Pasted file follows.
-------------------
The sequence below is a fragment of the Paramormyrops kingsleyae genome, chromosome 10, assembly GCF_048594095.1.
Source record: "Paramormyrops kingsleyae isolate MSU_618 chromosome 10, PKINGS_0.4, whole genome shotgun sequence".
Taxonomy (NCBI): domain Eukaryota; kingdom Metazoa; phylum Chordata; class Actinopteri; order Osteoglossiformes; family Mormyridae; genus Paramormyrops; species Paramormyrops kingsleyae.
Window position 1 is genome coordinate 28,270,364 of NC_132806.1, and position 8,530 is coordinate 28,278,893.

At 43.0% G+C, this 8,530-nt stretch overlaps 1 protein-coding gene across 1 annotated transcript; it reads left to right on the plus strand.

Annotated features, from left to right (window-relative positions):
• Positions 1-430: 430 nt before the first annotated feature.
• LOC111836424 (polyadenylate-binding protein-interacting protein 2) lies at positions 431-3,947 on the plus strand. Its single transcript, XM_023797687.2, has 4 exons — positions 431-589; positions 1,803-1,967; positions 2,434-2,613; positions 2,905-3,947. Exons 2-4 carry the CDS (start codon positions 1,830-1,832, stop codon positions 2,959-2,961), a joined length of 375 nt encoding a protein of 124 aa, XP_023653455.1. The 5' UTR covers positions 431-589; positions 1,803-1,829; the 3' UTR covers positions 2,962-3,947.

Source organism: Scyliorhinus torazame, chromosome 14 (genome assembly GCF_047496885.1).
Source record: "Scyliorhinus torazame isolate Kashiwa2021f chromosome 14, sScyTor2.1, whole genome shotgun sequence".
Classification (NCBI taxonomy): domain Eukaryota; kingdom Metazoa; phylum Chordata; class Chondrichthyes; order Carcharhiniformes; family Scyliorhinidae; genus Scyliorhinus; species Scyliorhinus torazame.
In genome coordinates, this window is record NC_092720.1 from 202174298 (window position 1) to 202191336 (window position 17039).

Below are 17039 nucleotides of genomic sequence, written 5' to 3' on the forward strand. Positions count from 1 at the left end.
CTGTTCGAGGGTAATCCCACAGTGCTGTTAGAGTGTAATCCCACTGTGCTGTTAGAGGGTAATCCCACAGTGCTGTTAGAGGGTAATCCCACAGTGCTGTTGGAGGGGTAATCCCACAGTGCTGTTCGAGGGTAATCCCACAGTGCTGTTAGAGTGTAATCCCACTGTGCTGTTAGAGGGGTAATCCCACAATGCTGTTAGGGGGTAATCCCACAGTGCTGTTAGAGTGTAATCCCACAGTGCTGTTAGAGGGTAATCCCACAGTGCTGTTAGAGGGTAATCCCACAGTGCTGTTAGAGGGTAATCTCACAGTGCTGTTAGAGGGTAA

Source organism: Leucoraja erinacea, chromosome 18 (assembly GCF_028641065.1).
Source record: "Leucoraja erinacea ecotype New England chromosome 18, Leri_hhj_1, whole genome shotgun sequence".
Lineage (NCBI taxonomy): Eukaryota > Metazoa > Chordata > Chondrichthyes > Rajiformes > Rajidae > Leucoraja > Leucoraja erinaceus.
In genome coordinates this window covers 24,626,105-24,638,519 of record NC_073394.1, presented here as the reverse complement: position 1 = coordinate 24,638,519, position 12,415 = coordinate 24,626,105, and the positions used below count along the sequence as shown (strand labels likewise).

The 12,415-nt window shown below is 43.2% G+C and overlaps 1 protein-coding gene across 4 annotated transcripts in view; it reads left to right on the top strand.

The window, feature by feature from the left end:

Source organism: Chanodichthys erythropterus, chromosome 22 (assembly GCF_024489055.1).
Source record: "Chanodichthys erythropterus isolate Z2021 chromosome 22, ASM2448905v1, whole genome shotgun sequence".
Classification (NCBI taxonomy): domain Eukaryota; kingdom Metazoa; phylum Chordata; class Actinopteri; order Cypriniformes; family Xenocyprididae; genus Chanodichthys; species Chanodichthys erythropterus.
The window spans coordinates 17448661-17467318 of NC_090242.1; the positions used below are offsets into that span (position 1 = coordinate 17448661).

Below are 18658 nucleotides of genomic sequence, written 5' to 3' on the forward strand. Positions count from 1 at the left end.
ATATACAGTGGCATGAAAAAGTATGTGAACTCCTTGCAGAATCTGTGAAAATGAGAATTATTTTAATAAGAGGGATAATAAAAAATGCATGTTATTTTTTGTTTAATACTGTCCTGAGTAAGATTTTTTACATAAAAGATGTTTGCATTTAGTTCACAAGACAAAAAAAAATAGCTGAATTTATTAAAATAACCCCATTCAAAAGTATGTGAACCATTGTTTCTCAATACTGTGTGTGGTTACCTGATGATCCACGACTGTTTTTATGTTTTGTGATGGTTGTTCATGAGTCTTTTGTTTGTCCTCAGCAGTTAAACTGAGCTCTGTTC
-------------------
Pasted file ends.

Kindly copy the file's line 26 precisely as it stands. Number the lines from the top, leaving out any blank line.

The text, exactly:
ATATACAGTGGCATGAAAAAGTATGTGAACTCCTTGCAGAATCTGTGAAAATGAGAATTATTTTAATAAGAGGGATAATAAAAAATGCATGTTATTTTTTGTTTAATACTGTCCTGAGTAAGATTTTTTACATAAAAGATGTTTGCATTTAGTTCACAAGACAAAAAAAAATAGCTGAATTTATTAAAATAACCCCATTCAAAAGTATGTGAACCATTGTTTCTCAATACTGTGTGTGGTTACCTGATGATCCACGACTGTTTTTATGTTTTGTGATGGTTGTTCATGAGTCTTTTGTTTGTCCTCAGCAGTTAAACTGAGCTCTGTTC